There are three prerequisites Brotherton must satisfy to assert a valid due process claim: (1) deprivation, (2) of property, (3) under color of state law. Parratt, 451 U.S. at 536-537, 101 S.Ct. at 1913-14. These three elements are necessary to establish a violation of due process under the fourteenth amendment; however, they alone are insufficient. Id. at 537, 101 S.Ct. at 1914. If Brotherton proves these elements, she must also show either (1) the conduct was caused by "established state procedure rather than random and unauthorized action," Hudson v. Palmer, 468 U.S. 517, 532, 104 S.Ct. 3194, 3203, 82 L.Ed.2d 393 (1984), or (2) the means of redress for property deprivations provided by the state of Ohio fail to satisfy the requirements of procedural due process. Parratt, 451 U.S. at 537, 101 S.Ct. at 1914; see Wilson v. Beebe, 770 F.2d 578, 583 (6th Cir.1985) (en banc). We noted the under color of state law requirement is easily met in this case; so is the deprivation requirement. Cf. Daniels v. Williams, 474 U.S. 327, 334, 106 S.Ct. 662, 666, 88 L.Ed.2d 662 ("the difference between one end of the spectrum--negligence--and the other--intent--is abundantly clear."). Under the established policy of the coroner's office, Steven Brotherton's corneas were intentionally taken from his body. His wife did not learn of this until she read the autopsy report. The viability of Deborah Brotherton's section 1983 claim, therefore, is dependent upon her having a constitutionally protected property interest in her husband's corneas.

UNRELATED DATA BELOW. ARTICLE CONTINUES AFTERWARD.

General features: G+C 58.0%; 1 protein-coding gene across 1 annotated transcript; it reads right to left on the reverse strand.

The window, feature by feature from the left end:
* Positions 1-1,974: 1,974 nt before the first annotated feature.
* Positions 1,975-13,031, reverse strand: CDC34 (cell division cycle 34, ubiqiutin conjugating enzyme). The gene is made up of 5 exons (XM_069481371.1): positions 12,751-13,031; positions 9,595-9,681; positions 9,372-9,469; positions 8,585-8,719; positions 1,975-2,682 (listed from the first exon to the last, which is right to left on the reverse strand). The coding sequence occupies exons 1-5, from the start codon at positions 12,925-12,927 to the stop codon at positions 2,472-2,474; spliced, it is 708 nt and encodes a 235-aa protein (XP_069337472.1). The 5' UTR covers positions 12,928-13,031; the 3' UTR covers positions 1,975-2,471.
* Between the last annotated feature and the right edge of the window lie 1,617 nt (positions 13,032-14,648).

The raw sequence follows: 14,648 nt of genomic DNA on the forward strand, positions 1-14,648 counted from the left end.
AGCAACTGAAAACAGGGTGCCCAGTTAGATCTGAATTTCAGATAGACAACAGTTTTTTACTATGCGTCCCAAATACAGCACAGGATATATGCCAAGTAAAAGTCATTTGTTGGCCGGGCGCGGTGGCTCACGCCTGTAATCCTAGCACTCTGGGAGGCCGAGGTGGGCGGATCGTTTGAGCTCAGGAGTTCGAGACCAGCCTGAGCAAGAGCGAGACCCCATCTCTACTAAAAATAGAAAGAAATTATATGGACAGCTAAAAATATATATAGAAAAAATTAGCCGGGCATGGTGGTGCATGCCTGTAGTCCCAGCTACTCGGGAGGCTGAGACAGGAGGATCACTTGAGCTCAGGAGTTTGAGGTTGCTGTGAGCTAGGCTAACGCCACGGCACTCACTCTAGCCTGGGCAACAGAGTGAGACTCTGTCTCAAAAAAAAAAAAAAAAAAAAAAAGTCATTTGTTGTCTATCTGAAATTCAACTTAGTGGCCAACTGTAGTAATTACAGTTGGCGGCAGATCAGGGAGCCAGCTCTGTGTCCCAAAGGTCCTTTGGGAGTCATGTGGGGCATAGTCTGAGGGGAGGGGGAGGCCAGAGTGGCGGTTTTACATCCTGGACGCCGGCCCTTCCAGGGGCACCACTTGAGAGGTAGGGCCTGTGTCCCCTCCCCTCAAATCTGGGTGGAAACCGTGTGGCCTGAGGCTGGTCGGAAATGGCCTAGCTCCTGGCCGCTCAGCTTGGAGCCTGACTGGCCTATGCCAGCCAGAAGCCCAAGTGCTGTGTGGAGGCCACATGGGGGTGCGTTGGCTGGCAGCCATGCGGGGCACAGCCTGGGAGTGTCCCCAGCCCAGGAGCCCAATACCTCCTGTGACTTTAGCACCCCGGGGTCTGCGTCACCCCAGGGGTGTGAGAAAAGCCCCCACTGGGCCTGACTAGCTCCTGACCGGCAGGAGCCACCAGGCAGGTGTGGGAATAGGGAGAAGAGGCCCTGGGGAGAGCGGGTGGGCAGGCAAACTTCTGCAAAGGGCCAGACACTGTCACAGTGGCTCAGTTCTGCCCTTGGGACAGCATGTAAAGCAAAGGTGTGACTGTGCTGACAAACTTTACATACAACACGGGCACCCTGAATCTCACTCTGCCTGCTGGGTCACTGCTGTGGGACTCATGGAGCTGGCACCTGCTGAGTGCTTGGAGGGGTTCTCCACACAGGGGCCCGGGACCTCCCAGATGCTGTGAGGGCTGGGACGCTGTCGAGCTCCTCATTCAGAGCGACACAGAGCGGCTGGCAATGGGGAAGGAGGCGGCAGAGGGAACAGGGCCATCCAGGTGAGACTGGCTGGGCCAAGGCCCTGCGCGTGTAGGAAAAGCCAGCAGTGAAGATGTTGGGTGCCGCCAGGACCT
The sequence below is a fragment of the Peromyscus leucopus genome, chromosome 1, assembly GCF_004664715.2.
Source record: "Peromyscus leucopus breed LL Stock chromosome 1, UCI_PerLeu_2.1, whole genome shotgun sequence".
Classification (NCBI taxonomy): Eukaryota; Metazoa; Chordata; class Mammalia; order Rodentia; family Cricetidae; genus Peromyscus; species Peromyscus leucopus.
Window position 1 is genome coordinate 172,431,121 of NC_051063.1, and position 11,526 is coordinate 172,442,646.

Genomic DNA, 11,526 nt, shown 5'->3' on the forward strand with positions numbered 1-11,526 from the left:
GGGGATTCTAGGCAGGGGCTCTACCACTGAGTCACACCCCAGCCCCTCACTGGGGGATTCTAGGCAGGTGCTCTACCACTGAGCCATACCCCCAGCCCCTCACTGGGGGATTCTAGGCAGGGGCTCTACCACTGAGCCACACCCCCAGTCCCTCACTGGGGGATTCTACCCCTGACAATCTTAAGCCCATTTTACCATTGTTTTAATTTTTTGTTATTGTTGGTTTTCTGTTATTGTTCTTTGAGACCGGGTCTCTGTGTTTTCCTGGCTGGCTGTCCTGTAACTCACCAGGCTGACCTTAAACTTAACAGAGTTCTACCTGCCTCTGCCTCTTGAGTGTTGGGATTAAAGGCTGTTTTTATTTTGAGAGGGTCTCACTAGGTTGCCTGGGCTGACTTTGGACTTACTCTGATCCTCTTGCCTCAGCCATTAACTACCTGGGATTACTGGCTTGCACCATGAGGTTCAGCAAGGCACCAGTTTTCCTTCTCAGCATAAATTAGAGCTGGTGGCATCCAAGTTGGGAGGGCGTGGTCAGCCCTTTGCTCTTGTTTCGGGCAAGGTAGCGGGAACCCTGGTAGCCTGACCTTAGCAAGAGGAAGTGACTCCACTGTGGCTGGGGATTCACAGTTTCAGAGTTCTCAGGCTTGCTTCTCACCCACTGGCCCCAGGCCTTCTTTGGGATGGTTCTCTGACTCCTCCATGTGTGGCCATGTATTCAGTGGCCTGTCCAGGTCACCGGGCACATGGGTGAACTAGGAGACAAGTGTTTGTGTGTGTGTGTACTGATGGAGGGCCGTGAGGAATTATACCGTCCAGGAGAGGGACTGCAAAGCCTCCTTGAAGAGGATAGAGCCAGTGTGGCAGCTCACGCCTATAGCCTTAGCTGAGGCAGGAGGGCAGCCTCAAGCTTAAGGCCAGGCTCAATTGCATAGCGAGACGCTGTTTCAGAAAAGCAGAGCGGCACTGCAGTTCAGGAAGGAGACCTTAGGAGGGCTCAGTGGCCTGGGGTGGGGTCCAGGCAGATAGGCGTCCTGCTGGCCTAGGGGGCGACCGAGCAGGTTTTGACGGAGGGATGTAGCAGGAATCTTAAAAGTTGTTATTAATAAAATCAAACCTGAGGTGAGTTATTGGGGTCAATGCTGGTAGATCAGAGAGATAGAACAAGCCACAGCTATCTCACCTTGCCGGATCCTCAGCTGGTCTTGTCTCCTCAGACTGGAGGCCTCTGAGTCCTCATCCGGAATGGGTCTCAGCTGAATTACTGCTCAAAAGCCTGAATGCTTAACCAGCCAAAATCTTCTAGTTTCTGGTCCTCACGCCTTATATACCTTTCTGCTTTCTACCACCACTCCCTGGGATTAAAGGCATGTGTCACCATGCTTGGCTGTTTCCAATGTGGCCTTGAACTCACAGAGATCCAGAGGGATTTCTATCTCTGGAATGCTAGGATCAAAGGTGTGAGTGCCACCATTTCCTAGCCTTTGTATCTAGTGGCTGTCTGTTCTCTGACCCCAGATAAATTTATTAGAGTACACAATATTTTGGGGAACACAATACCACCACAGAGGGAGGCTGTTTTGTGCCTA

Property interests protected by the due process clause must be more than abstract desires or attractions to a benefit. Board of Regents v. Roth, 408 U.S. 564, 577, 92 S.Ct. 2701, 2709, 33 L.Ed.2d 548 (1972). The due process clause only protects those interests to which one has a "legitimate claim of entitlement." Id. at 577, 92 S.Ct. at 2709. This has been defined to include " 'any significant property interests,' Boddie v. Connecticut, 401 U.S., at 379 [91 S.Ct. 780, 786, 28 L.Ed.2d 113 (1971) ], including statutory entitlements. See Bell v. Burson, 402 U.S. at 539 [91 S.Ct. 1586, 1589, 29 L.Ed.2d 90 (1971) ]; Goldberg v. Kelly, 397 U.S. at 262 [90 S.Ct. 1011, 1017, 25 L.Ed.2d 287 (1970) ]." Fuentes v. Shevin, 407 U.S. 67, 86, 92 S.Ct. 1983, 1997, 32 L.Ed.2d 556 (1972).